This book is a highly innovative and courageously fresh approach in the anthropology of Namibia. A project organised in a mutual effort by professional and experienced anthropologists from abroad and local activists with a deeply felt and sincere interest in the inner workings of their own society has convincingly managed to break new ground. The title “Living together” is very well chosen. Whereas still most ethnographic accounts deal with single ethnic communities, here the focus is set on shared experiences of everyday life. Chapters e.g. on marriage, descent and food sharing show that many aspects social organisation and culture are indeed shared between ethnic communities. Damara, Nama and Herero are one society and in many respects share one culture! The book challenges anthropologists and urges them to shed more light on the social and cultural dynamics of sharing across ethnic boundaries in future. Here anthropology has an important role to play in that it may deconstruct the agendas of those who play the ‘ethnic card’ for their own selfish ends. This first book of the Fransfontein Oral History Project powerfully underlines that most aspects of life – from birth to death so to say – are shared between all inhabitants of Fransfontein and the wider Fransfontein region. The project is remarkable in another perspective: it is local people who describe their livelihoods, their culture, their history; and they do so in convincing words and in a clear language. In their contributions they directly address fellow Namibians and probably other citizens of Fransfontein. There message is clear and powerful: if trees never meet, people do and have done so for many, many years. There is so much these people share that even bodies – due to mixed descent – give evidence of shared lives. All attempts at separating them, is artificial and strategic.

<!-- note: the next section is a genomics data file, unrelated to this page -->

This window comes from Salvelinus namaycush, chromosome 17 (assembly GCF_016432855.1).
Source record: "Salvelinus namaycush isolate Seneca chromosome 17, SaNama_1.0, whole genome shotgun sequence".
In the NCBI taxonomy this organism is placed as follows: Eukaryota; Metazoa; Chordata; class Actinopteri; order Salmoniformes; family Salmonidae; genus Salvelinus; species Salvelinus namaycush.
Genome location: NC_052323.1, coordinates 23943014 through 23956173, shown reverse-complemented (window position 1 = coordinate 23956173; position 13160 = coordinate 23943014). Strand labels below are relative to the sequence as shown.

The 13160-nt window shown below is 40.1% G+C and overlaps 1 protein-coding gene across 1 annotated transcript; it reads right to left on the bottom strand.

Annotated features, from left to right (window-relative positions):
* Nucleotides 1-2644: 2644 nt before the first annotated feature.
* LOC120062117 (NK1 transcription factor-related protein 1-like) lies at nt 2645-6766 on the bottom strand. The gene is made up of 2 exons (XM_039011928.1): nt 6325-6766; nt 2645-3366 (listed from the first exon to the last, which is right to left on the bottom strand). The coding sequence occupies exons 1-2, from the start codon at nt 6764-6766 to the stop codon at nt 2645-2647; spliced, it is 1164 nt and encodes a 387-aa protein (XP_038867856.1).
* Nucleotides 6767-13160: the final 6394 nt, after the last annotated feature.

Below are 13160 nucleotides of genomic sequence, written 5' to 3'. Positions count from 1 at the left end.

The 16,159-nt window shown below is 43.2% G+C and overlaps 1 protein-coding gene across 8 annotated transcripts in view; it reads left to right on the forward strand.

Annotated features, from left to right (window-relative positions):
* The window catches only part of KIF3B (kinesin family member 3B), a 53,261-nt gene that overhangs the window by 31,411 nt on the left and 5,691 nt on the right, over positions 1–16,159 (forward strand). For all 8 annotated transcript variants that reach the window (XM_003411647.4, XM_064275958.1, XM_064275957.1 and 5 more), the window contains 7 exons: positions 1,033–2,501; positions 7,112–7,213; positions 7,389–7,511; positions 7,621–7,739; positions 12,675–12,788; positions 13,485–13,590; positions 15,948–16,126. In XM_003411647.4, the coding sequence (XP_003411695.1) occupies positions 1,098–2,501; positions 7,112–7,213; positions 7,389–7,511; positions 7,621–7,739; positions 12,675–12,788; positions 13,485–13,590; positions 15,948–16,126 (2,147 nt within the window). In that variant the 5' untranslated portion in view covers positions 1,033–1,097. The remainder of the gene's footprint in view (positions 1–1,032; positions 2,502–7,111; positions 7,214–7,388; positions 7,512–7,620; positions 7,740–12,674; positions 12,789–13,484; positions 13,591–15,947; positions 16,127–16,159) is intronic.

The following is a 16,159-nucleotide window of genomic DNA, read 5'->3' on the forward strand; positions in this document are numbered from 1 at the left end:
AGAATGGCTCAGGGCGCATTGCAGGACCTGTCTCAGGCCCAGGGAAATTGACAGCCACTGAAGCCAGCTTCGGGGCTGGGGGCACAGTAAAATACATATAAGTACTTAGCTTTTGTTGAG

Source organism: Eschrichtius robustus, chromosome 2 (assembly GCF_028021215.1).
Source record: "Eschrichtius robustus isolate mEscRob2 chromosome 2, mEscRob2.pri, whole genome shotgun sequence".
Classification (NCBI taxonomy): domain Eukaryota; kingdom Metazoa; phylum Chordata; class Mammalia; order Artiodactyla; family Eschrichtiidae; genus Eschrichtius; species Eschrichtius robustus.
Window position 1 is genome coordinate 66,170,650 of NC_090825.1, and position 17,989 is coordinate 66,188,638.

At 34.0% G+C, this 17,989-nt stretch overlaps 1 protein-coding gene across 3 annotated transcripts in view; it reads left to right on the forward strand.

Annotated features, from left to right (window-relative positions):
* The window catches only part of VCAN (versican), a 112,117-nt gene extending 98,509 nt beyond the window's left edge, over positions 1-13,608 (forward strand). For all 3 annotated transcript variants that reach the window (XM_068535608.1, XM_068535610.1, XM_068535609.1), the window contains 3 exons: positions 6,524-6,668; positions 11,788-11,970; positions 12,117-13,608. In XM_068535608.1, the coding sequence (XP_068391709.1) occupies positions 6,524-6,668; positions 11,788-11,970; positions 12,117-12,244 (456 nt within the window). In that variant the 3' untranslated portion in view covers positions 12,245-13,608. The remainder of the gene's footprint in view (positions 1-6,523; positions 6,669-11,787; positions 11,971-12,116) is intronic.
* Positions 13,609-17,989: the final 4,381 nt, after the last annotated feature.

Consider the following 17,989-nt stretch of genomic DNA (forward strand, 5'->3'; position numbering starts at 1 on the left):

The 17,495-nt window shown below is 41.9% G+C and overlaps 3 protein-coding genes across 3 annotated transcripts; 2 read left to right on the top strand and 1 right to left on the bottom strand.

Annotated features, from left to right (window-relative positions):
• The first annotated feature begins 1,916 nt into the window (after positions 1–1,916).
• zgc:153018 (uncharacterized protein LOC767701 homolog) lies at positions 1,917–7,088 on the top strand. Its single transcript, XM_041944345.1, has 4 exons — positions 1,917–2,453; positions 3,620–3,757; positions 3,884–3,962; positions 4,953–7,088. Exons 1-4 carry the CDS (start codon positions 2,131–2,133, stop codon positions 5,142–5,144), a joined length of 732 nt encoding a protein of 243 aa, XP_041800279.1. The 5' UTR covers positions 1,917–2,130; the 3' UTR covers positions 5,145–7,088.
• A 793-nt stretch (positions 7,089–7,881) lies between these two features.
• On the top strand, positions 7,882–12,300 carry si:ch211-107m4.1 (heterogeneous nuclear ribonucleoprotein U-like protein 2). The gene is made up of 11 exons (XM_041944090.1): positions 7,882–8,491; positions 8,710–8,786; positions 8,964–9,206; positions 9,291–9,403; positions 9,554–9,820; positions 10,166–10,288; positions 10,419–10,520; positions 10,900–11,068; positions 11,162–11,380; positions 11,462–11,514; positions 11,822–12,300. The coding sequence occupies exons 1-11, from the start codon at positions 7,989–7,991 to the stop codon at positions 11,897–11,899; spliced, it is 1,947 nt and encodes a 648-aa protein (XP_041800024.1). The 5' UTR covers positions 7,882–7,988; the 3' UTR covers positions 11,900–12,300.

Prof. Dr. Michael Bollig
Institute of Social Anthropology
University of Cologne

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